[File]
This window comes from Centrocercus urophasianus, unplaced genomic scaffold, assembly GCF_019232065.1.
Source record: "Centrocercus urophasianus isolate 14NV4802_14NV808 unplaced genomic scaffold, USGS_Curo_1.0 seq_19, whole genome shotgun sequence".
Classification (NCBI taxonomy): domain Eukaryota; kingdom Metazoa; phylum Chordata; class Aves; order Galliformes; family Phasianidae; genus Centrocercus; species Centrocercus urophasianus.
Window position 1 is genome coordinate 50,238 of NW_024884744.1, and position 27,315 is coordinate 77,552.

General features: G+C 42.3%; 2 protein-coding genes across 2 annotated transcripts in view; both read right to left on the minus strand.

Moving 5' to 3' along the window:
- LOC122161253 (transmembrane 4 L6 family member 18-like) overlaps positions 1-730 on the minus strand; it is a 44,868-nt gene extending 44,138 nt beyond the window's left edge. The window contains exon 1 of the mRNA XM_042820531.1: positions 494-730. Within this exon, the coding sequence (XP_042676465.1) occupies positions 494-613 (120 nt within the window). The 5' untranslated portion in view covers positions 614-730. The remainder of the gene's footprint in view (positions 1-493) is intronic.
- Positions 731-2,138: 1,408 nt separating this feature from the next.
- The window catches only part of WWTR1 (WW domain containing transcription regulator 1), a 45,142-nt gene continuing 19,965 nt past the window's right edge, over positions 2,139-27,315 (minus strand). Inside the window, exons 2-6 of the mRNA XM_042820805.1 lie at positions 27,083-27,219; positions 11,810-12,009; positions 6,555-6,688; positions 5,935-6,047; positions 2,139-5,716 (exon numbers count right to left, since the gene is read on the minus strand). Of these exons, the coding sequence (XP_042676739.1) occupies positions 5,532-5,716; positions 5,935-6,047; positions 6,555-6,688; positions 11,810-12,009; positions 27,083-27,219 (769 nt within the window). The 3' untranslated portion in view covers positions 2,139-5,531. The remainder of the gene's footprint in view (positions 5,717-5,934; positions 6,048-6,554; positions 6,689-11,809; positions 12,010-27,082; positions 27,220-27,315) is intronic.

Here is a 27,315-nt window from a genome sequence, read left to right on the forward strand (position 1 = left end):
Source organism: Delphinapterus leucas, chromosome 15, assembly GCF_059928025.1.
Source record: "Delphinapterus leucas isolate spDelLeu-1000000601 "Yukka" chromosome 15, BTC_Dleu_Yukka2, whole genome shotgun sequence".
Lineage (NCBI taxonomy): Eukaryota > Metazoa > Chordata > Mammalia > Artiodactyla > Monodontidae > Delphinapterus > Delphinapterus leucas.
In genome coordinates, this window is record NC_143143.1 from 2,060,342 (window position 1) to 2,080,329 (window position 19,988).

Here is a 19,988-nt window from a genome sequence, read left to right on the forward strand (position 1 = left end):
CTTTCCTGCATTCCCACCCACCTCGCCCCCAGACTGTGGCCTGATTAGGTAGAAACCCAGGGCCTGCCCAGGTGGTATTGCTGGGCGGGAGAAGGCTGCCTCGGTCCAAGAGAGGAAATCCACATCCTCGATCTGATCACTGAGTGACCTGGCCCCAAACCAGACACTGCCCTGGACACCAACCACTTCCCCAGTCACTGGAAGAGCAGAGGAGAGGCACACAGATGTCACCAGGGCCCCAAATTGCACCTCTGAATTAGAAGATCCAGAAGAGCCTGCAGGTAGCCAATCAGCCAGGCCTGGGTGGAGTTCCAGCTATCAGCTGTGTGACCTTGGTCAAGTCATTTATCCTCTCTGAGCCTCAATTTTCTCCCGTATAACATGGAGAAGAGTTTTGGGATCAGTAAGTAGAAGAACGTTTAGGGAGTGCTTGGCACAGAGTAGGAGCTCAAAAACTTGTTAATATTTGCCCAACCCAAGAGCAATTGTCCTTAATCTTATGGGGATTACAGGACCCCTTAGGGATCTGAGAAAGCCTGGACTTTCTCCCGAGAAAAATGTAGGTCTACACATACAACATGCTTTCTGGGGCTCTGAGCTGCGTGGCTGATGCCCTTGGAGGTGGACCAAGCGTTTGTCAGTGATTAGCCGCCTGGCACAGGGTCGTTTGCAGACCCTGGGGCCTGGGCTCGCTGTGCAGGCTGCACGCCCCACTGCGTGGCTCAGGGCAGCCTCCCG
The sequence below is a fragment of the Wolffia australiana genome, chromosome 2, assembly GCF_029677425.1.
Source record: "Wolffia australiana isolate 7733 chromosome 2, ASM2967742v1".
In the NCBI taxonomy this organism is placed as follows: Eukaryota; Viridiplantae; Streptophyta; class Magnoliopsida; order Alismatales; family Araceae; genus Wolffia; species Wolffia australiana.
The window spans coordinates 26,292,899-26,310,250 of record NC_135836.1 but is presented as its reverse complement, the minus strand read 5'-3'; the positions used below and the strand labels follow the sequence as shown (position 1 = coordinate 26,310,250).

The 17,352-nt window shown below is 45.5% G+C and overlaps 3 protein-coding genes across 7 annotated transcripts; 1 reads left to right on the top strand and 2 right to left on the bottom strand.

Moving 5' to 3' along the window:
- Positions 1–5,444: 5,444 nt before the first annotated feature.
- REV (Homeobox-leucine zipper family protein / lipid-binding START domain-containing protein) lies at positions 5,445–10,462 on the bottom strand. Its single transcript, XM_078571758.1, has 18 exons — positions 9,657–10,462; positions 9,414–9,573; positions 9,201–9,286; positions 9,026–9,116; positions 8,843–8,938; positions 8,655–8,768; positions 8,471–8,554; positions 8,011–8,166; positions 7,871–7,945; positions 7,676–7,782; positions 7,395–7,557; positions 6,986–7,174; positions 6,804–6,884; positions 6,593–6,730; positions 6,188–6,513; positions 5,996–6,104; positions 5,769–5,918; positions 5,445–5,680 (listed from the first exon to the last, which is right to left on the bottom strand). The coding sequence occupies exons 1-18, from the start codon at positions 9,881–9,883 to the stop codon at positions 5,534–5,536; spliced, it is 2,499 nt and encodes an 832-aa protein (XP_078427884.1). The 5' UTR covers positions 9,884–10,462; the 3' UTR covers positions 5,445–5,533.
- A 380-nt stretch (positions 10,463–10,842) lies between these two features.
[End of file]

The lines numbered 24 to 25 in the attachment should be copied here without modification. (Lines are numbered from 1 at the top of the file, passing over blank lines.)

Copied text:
- REV (Homeobox-leucine zipper family protein / lipid-binding START domain-containing protein) lies at positions 5,445–10,462 on the bottom strand. Its single transcript, XM_078571758.1, has 18 exons — positions 9,657–10,462; positions 9,414–9,573; positions 9,201–9,286; positions 9,026–9,116; positions 8,843–8,938; positions 8,655–8,768; positions 8,471–8,554; positions 8,011–8,166; positions 7,871–7,945; positions 7,676–7,782; positions 7,395–7,557; positions 6,986–7,174; positions 6,804–6,884; positions 6,593–6,730; positions 6,188–6,513; positions 5,996–6,104; positions 5,769–5,918; positions 5,445–5,680 (listed from the first exon to the last, which is right to left on the bottom strand). The coding sequence occupies exons 1-18, from the start codon at positions 9,881–9,883 to the stop codon at positions 5,534–5,536; spliced, it is 2,499 nt and encodes an 832-aa protein (XP_078427884.1). The 5' UTR covers positions 9,884–10,462; the 3' UTR covers positions 5,445–5,533.
- A 380-nt stretch (positions 10,463–10,842) lies between these two features.